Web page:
We take it as a favor that we are thus admitted to see the Prince of Wales, and are truly very glad to see you. Having delivered our address to the King, your royal father, and desiring to give yourself a visit, in true love we very heartily wish health and happiness to you both; and that if it should please God you should survive your father and come to the throne, that you may enjoy tranquility and peace.

I am persuaded, that if the King, your father, and yourself, do stand for toleration, for liberty of conscience to be kept inviolable, God will stand by you.

May King Solomon's choice of wisdom be your choice, with holy Job’s integrity and compassion to the oppressed; and the state of the righteous ruler commended by King David, that is: 'He that rules over men must be just, ruling in the fear of God; and he shall be as the light of the morning, when the sun rises, even a morning without clouds, as the tender grass springing out of the earth, by clear shining after rain.'"

This speech was favorably heard by the prince.

In the year 1715, after the breaking out of that unnatural rebellion, which was suppressed by the King's forces at Preston; George Whitehead, accompanied by his friend John Butcher, having obtained an admission to the King's presence, presented to him a paper, a copy of which, found among the author's manuscripts, since his decease, we here insert:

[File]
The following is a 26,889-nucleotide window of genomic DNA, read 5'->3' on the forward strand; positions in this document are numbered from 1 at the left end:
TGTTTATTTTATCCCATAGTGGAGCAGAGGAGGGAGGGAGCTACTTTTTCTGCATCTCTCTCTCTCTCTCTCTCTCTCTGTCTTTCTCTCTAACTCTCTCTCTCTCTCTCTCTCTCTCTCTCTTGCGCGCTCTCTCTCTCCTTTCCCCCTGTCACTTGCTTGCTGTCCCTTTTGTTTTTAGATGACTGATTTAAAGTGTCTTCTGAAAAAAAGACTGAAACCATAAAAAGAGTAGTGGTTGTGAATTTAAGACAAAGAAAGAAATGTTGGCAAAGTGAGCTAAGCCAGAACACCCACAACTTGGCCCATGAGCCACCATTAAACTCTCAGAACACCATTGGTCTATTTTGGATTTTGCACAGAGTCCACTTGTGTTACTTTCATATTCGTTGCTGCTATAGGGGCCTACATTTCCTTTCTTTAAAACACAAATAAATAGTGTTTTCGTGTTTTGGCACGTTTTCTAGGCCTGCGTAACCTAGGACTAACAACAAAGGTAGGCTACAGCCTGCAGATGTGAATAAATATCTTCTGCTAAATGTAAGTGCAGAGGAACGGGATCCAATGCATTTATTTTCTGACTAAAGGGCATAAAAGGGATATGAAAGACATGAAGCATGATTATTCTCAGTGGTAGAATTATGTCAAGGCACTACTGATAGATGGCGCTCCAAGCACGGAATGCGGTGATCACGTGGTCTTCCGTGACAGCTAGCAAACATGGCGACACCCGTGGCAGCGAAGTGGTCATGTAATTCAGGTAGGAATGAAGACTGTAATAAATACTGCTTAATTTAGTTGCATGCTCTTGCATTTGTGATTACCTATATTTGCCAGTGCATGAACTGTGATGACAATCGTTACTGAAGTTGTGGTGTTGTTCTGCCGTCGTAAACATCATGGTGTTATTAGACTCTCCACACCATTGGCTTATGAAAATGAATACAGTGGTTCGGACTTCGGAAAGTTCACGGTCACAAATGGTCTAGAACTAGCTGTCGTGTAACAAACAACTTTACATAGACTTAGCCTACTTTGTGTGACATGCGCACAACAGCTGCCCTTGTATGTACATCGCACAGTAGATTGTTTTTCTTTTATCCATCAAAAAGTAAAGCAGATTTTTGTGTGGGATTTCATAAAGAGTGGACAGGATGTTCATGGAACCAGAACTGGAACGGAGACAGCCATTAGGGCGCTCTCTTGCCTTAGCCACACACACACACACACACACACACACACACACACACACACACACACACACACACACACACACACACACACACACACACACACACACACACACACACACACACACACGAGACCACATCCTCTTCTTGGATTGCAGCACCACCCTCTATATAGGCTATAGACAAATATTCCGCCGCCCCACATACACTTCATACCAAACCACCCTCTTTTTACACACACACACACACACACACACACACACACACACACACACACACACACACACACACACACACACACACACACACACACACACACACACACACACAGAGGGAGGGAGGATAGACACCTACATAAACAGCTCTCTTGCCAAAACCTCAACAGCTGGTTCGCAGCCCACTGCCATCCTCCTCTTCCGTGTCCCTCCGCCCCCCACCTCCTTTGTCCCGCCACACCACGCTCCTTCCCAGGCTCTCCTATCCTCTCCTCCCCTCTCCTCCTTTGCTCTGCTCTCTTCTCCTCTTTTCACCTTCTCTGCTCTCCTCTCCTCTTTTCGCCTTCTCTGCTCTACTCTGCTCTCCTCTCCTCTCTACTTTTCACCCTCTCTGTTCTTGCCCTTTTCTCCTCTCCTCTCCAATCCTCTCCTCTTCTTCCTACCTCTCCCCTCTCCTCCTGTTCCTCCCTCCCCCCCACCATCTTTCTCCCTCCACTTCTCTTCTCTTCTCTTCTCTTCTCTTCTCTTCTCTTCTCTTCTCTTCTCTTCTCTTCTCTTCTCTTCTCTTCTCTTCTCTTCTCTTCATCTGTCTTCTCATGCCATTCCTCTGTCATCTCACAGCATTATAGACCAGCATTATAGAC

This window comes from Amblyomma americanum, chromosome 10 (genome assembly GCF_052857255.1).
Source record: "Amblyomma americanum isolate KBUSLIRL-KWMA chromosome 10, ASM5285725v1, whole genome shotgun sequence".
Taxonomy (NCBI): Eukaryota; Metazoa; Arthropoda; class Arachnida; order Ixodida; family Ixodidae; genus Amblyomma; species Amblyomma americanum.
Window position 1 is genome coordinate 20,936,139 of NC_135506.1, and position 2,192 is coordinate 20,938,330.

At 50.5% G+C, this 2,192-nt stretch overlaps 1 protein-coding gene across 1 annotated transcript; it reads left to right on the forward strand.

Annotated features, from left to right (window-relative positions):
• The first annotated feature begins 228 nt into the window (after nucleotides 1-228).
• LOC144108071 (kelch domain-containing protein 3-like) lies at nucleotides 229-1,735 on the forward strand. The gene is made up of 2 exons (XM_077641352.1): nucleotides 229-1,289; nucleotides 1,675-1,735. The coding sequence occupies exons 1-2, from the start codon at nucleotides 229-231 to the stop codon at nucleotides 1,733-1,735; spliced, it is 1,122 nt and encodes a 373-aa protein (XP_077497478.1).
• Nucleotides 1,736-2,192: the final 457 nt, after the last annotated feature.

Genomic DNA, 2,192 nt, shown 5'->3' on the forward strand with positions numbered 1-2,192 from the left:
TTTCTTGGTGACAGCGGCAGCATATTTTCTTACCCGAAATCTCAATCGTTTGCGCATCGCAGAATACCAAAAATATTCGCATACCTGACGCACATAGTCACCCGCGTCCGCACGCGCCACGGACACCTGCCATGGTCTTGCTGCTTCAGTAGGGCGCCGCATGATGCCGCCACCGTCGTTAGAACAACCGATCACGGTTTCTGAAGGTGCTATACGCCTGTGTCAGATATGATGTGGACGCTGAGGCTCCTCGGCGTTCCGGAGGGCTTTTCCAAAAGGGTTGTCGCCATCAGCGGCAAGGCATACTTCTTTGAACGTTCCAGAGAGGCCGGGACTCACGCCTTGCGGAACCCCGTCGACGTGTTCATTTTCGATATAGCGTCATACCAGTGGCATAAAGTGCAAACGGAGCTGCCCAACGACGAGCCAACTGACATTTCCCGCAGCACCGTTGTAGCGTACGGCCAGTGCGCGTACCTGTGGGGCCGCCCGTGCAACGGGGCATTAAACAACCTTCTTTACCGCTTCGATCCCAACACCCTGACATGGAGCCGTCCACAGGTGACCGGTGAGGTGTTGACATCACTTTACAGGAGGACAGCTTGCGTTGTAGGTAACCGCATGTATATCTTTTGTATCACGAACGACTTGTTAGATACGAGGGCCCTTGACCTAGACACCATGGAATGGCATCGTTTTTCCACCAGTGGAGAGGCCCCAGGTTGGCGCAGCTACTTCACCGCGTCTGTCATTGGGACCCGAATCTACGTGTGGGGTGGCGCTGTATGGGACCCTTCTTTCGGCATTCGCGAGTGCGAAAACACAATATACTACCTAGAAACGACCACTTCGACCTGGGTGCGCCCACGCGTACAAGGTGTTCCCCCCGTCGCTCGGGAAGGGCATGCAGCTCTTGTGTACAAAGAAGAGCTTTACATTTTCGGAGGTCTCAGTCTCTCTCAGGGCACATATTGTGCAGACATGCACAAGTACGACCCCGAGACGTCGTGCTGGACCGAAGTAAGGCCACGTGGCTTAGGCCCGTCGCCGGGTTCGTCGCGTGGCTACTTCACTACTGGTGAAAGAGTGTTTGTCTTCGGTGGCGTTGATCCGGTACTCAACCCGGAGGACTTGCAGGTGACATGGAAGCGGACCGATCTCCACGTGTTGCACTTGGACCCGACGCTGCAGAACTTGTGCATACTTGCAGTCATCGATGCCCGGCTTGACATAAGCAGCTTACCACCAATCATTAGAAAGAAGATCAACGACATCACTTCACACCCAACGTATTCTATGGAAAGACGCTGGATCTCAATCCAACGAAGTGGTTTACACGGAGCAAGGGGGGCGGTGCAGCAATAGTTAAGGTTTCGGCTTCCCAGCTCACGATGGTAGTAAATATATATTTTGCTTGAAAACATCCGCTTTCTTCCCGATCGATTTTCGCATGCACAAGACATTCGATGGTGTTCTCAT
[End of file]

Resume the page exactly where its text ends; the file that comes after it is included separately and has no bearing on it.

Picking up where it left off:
A few words in true love to King George, humbly presented.

Seeing our most gracious God has been pleased, by his overruling power and providence, to give you a free and peaceable accession to the throne of these kingdoms. Oh let your trust and confidence be in the same divine Power, and your eye to that light and grace thereby given you, and the Lord will, no doubt, confound your foes, and disperse and expel that dark cloud and spirit of rebellion that is risen up against you and your lawful government, constituted for the defense and support of our just liberties and properties, religious and civil, against popery and slavery.

Your Christian principle for liberty to tender consciences being maintained and stood by, against persecution, the pillar of popery, the Lord will stand by and defend you and you royal offspring; for surely mercy and truth preserves the King, and his throne is upheld by mercy. Remember what the Spirit of the Lord spoke by King David in his last words: "He that rules over men, must be just, ruling in the fear of God, and he shall be as the light of the morning, even a morning without clouds."

The Lord, the God of hosts be your defense, your guide and counselor, and replenish your heart with his wisdom, by which kings reign and princes decree justice; for in that wisdom, true dominion stands.

That you, O King, may be a blessing in the hand of the Lord, to these nations, and enjoy a safe, a peaceable and prosperous reign in this life, and a crown of righteousness in that to come, is the hearty prayer of an ancient servant of Jesus Christ, and a truly loving and faithful subject.

George Whitehead